© Springer International Publishing AG 2018Trisha Peel (ed.)Prosthetic Joint Infectionsdoi.org/10.1007/978-3-319-65250-4_1
1. Introduction to Prosthetic Joint Infection
Department of Infectious Diseases, Monash University and Alfred Health, Melbourne, Victoria, Australia
KeywordsProsthetic joint infectionBiofilmEpidemiologyDiagnosisManagementPrevention
Total joint replacement surgery represents one of the highest volume medical interventions globally, contributing an estimated 0.65% to the world gross domestic product (GDP) . The clinical and economic benefits of this surgery are undermined by the impact of prosthetic joint infection. These infections, while uncommon (1–3%), are associated with substantial patient morbidity, including the need for prolonged hospitalisation, repeat surgery, and antibiotic exposure .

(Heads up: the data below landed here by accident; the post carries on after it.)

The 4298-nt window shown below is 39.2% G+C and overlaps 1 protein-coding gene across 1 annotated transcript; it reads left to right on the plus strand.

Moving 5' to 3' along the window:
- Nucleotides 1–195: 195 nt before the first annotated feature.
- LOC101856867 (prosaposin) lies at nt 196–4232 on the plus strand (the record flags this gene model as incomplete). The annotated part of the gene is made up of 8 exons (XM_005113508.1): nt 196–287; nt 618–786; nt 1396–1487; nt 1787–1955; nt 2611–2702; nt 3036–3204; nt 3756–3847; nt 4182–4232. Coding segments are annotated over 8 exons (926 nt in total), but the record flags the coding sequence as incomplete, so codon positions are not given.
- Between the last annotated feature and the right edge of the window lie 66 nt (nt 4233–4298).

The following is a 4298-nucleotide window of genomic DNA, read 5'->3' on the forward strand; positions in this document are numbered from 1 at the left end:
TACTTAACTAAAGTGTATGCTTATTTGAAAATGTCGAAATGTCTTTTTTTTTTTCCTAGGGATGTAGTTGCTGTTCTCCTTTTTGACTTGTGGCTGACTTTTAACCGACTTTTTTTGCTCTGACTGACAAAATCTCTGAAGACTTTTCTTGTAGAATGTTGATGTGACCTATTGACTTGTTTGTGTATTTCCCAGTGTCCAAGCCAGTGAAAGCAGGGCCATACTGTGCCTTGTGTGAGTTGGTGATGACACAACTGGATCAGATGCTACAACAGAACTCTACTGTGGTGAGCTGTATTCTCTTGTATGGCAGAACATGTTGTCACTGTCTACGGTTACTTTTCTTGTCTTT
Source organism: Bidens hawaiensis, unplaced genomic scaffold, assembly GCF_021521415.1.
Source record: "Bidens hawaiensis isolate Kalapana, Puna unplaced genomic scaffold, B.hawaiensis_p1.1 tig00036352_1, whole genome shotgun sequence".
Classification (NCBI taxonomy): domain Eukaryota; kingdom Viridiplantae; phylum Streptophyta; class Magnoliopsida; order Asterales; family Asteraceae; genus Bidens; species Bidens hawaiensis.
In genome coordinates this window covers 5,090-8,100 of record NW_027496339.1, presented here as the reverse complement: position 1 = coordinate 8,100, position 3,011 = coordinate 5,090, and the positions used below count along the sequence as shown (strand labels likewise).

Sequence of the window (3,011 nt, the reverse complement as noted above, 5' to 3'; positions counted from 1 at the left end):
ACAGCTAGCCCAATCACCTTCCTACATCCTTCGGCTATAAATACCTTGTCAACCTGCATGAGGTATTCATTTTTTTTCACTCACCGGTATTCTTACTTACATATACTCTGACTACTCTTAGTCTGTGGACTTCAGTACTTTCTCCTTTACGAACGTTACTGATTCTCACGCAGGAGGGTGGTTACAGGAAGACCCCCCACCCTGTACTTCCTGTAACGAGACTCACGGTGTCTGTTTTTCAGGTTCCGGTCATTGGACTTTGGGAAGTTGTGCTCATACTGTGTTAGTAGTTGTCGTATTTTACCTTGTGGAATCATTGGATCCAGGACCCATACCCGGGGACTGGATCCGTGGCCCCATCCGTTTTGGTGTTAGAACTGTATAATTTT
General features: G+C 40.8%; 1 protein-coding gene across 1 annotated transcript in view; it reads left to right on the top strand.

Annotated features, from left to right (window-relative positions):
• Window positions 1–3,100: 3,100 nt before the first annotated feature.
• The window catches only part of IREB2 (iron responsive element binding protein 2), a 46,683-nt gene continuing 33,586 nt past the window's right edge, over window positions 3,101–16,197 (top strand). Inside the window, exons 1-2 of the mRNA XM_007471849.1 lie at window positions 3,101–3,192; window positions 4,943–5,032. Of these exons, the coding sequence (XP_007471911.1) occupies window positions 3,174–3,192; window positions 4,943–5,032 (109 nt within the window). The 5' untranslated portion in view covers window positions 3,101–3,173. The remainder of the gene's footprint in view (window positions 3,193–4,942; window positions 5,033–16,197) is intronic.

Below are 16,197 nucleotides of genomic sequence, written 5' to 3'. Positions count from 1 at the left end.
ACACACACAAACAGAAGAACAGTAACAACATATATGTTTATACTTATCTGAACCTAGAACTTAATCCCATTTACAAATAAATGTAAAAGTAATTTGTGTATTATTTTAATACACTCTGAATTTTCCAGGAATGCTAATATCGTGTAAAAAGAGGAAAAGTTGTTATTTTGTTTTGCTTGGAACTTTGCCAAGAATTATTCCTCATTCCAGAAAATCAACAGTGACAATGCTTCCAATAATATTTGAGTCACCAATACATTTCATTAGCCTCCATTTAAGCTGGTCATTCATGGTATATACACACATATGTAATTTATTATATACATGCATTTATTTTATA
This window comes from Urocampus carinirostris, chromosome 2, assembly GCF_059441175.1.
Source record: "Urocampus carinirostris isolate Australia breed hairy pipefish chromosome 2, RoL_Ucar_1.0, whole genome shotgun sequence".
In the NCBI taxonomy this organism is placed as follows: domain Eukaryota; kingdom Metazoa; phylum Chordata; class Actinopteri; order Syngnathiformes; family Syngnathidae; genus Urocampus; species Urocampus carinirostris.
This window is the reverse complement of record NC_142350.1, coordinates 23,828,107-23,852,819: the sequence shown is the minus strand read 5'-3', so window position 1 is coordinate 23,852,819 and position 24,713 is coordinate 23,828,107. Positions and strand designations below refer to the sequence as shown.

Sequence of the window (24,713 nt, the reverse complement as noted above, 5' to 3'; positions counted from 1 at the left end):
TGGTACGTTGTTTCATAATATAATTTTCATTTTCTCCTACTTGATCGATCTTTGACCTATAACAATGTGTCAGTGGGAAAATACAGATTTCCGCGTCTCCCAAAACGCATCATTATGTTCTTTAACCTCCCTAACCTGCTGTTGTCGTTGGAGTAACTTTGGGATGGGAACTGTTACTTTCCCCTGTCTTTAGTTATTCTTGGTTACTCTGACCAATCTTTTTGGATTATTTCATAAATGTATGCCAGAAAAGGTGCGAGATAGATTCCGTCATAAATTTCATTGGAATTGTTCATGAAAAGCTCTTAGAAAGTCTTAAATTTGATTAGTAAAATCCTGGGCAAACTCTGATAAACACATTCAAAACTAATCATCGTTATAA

Prosthetic joint infections are challenging to diagnose and treat, due to the unique behaviour of microorganisms when in contact with prosthetic material. In the presence of prosthetic material, such as a prosthetic joint replacement , the microorganisms undergo a change, transforming from the “free-living” or “planktonic” form that clinicians familiarly encounter in sepsis to the “stationary” or “sessile” form. In its sessile form, the microorganism develops complex architectural arrangements comprised of microorganisms within an extracellular “slime” or matrix: together, these microorganisms and the matrix constitute the “biofilm ” [3, 4]. The microorganisms in the biofilm have a slower rate of turnover compared to the planktonic counterparts. The biofilm protects the microorganism against the host’s immune responses and also impedes the activity of antimicrobial agents, therefore promoting the persistence of these infections [2–4]. The majority of modern-day laboratory techniques are optimised for the detection of planktonic microorganisms; therefore, detection of microorganisms in the biofilm is difficult . As knowledge of biofilms increases, evidence for the optimal strategies to diagnose, treat, and prevent these infections is evolving, with a recent explosion in research and interest in these infections. This book provides a comprehensive review of the up-to-date evidence.